An area of floor approximately halfway up a flight of stairs, typically where it turns a corner.
- ‘Seemingly, she stands on the half landing and looks down the stairs for a few seconds before disappearing.’
- ‘A wooden staircase and handcrafted balustrade leads to the first floor, past a leaded and stained glass window above the half landing, a replacement for one that was blown out in the 1970s.’
- ‘Most of the gallery could be accessed by lift, but there were a number of ‘half landings’ where wheelchair access would have been impossible.’
- ‘Consider also the fact that Arabella and Zdenka's Act I duet, ‘Er ist der richtige’, takes place with them standing on the half landing.’
- ‘The imposing entrance hall has two arched windows to the rear, original panelled doors and a wide staircase leading to a half landing with stained glass circular window.’
- ‘Door frames are intricately carved and stained glass, above the half landing and around the main door, is colourful and detailed.’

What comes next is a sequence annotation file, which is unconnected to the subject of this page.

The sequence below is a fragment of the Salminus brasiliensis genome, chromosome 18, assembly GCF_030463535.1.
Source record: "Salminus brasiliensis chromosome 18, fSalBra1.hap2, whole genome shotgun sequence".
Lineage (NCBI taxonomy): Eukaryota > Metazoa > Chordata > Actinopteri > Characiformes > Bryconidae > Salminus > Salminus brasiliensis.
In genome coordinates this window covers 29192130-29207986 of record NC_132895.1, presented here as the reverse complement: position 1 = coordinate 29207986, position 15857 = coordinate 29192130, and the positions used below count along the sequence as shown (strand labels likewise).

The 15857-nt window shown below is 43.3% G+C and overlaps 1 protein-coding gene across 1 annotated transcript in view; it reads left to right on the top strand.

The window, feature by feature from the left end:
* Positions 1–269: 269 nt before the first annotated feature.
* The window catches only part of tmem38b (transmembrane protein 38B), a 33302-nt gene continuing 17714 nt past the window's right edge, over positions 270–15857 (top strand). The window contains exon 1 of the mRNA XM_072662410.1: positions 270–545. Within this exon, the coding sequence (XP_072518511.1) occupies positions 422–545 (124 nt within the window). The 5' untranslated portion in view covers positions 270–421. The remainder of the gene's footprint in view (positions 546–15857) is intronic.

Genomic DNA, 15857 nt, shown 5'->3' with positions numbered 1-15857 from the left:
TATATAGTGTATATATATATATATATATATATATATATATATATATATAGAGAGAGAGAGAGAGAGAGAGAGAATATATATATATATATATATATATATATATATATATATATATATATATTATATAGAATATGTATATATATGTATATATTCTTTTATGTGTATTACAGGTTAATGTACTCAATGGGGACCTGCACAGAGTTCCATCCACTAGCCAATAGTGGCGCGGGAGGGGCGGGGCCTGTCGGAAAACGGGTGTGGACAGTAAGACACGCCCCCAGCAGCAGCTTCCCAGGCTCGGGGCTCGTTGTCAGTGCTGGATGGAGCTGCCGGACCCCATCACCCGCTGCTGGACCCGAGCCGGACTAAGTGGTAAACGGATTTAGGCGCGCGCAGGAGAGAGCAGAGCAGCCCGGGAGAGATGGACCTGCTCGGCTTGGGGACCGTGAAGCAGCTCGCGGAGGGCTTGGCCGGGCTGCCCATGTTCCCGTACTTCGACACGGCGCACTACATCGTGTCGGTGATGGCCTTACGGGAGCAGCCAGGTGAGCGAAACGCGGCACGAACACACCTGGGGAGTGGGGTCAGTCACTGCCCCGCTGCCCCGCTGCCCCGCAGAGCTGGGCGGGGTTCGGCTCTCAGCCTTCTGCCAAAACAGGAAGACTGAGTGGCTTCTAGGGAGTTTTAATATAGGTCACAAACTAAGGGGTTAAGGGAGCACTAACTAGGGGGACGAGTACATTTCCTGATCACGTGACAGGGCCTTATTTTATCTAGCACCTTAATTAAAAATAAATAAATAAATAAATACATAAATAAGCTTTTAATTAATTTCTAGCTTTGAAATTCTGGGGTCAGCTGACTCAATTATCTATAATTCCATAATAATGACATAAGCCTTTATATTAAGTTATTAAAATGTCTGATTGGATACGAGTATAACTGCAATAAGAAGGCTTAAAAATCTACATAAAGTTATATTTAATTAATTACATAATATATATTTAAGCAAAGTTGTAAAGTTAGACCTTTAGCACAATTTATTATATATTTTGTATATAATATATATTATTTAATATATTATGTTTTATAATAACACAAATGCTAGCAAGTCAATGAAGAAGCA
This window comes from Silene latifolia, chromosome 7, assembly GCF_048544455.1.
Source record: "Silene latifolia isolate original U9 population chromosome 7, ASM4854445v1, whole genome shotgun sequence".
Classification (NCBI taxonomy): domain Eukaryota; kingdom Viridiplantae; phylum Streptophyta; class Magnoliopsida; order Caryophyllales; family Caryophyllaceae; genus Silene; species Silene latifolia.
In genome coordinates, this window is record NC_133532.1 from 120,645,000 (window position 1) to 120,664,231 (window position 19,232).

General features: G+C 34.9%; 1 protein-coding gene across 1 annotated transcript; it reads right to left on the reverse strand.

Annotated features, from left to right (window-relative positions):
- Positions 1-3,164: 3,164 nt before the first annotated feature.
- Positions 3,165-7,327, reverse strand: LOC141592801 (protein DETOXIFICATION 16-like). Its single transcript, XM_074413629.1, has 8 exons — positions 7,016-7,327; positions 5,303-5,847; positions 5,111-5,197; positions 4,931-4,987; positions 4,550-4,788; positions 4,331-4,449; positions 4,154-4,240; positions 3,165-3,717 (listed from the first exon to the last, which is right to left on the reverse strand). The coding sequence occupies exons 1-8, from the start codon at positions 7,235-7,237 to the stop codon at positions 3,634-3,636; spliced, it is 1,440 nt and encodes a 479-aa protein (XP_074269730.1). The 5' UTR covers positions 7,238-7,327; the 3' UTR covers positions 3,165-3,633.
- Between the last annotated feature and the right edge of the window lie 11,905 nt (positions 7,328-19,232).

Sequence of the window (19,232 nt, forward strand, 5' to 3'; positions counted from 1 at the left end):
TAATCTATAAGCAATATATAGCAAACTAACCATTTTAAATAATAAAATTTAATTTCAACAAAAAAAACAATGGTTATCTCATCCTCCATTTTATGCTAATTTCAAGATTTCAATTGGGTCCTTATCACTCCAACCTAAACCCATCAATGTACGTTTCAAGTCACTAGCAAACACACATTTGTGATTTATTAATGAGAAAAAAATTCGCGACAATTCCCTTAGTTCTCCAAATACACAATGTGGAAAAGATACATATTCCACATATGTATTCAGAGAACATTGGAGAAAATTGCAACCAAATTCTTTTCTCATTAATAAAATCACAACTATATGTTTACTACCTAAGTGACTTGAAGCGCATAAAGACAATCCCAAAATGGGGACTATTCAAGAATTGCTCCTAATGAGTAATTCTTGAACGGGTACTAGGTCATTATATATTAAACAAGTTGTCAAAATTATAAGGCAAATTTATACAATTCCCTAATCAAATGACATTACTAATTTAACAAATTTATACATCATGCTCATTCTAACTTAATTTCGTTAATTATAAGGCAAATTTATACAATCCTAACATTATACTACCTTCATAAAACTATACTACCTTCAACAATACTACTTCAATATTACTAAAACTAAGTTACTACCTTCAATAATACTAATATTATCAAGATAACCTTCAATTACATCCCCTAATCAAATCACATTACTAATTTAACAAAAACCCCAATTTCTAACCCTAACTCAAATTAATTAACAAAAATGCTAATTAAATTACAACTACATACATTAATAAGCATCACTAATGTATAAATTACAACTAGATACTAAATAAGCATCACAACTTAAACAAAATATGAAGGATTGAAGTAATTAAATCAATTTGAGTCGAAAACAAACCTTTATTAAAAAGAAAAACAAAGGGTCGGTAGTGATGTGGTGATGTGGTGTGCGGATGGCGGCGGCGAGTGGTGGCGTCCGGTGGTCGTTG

- ‘A single-flight stair to one side links all levels, with the shop and home sharing a half landing through a connecting door, and an attic level ‘store room’ doubles as a curious penthouse sleeping cell for guests.’
- ‘A wide staircase with the original balustrade leads to the first floor, past a full-width stained glass window on the half landing.’
- ‘Visitors to this new courtroom must climb 17 steps (passing a sort of monumental pod on the half landing when pausing for breath).’
- ‘The sauna is off the half landing while on the first floor are the five bedrooms.’
- ‘Off this, to the right of the stage was a sort of half landing coming forward, whose primary purpose seemed to be to allow the producer an alternative location to place singers, high above the stage.’
- ‘The main staircase of the wonderfully converted new Guinness Storehouse is cracked on every half landing.’
- ‘Access to the building is by lift and two aluminium staircases both of which are hinged from their half landing to the ground so that when the building is empty it can be secured by raising the stairs.’
We take a look at several popular, though confusing, punctuation marks.